“We still have a problem” Sheryl Sandberg alarms us in her influential 2010 TED Talk, Why we have too few women leaders. “Women are not making it to the top of any profession anywhere in the world.” While women are getting more college degrees and graduate degrees, and more women are entering the workforce than ever before, when it comes to leadership positions, women do not come close to matching their male counterparts. “The blunt truth is that men still run the world.”
ALiEM is proud to announce the 2016 Call for Award Nominations. We believe in supporting the hard work, creativity, and scholarly output that is enhancing the experience of learners who utilize social media for their medical education. We believe it is important to recognize leaders who excel at innovative, online content creation. Consider nominating yourself or your colleagues!
“Our life revolves around Chernobyl. Where were you when it happened, how far from the reactor did you live? What did you see? Who died? Who left? Where did they go? I remember in the first months the night life started buzzing again – “you only live once,” “if we’re going to die, let’s do it to music.” The soldiers came and the officers came. But now Chernobyl is with us every day. No matter what happens, everyone says: Chernobyl. pg 116
It’s been another amazing year here at ALiEM. The beginning of a new year is a time to reflect about where we have been and where we are hoping to go! In the past year, we have continued to see a rapid growth of innovations and projects. Under the leadership of Dr. Michelle Lin, the ALiEM team has grown to become an international organization with over 50 volunteers all helping to not only write for the blog (such as the new Healthy in EM series), but also to create new projects like our Chief Resident incubator (affectionately known as the “CRincubator”), 60-Second Soap Box, and ALiEMU!
Thanks to the leadership and design expertise of our ALiEM Digital Fellowship team, we have assembled an annual report to update everyone on our projects this year. We are proud to present our 2015 Annual Report, which highlights many projects and collaborations, as well as some behind the scenes insights.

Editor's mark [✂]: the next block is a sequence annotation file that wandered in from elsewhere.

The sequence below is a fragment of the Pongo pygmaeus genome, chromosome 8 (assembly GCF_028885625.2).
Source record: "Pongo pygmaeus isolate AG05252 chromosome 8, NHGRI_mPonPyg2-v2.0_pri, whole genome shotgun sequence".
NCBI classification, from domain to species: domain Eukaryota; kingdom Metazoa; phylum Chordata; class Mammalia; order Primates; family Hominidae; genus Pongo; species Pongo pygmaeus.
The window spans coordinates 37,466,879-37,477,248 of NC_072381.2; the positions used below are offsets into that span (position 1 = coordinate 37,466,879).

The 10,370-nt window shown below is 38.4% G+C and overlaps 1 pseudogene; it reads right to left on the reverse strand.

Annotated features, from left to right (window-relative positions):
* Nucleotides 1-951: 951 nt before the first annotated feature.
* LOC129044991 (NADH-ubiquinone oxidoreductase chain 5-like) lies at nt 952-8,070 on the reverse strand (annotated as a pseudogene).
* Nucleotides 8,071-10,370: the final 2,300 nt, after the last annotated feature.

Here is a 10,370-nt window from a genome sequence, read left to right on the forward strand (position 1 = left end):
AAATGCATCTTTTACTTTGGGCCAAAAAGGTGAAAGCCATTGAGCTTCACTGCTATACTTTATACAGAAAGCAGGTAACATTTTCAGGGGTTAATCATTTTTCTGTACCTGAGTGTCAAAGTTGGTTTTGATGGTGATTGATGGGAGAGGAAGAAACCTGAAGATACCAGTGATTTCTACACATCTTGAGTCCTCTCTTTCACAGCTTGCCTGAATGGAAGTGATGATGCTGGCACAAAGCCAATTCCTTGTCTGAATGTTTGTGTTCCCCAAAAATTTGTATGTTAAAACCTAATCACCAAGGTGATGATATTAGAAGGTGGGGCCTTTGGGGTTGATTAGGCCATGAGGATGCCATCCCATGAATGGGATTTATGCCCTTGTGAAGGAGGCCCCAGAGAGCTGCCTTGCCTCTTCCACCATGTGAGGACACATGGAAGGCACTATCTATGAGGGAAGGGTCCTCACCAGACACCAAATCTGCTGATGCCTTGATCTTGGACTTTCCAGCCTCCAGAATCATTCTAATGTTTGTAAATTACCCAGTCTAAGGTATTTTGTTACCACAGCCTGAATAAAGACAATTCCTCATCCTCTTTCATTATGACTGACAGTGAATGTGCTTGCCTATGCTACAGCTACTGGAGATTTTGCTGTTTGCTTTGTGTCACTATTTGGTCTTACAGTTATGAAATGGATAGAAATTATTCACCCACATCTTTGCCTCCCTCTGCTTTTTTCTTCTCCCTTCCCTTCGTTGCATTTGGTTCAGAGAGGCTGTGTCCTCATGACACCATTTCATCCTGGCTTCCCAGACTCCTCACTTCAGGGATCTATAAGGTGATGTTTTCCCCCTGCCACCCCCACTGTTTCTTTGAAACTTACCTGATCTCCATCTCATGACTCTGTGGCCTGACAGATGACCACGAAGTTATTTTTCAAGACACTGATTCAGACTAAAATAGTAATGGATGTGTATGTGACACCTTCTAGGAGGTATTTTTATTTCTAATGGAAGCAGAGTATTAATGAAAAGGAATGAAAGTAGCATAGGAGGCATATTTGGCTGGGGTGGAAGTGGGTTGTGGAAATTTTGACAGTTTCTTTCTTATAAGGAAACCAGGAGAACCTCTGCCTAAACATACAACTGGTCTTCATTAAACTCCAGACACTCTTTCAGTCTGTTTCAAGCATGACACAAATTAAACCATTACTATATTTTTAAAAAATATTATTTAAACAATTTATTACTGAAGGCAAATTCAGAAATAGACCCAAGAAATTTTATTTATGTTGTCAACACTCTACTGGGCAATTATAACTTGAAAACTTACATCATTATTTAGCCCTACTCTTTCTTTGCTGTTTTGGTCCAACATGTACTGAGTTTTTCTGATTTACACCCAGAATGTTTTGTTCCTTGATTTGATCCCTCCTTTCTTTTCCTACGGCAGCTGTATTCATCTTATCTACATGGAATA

There is a great need for faculty development, also known as professional development, in medicine and more specifically medical education. A recent JGME publication advocates for more online opportunities for faculty to join digital communities of practice and communities of inquiry to harness the power of experts and mentors worldwide [free PDF]. With our recent successes with the Chief Resident Incubator, which includes over 170 EM chief residents in North America, it was only a natural evolution for us to build a faculty-based incubator.
Thus we are proud and excited to announce that applications are now open for the new 2016-17 ALiEM Faculty Incubator for educator-scholars ready to take their careers to the next level — from theory to application. Applications are open NOW. Here are the top 5 reasons we are incredibly excited about this collaborative opportunity in education scholarship.
As a practicing Emergency Medicine physician, I have spent almost the last decade of my life immersed in a culture of medical education. Actually, not quite accurate, as I have spent my life since middle school years either studying for one standardized test to another, or buffing my CV with medical related volunteering experiences in pursuit of my medical aspirations. Even prior to beginning medical school, I was drawn to the culture of medicine, what I saw as a commitment to altruism, and dedication to preserving patient health and quality of life.
In my actual training, most apparent during those grueling residency years, I was exposed to another culture of medicine; this period of my life was composed of fatigue, imposter syndrome, fear that my actions or ineptitude could directly cause patient harm or death. These emotions and feeling were just as present as my desire to heal and serve. I know that my experience is not unique, but what I didn’t know was the fascinating history of how this culture of medicine, and medical education has evolved since before the original establishment of residency education at Johns Hopkins in 1889. As the famous quote states, “those who don’t know history are destined to repeat it”, which underlies the importance of reading and reflecting upon Let Me Heal: The Opportunity to Preserve Excellence in American Medicine by Dr. Kenneth M. Ludmerer [Link].
It is with great pleasure that announce our 2015-2016 ALiEM Fellows for Social Media and Digital Scholarship: Dr. Alissa Mussell from West Virginia University Emergency Medicine Residency Program and Dr. Matthew Klein from Northwestern University Emergency Medicine Residency Program. That’s right, we selected two applicants! The competition was very strong, but we felt that our growth at ALiEM has been so tremendous since we launched in 2009, and most especially in the last year that we could foster the mentoring and development of both of these stellar candidates.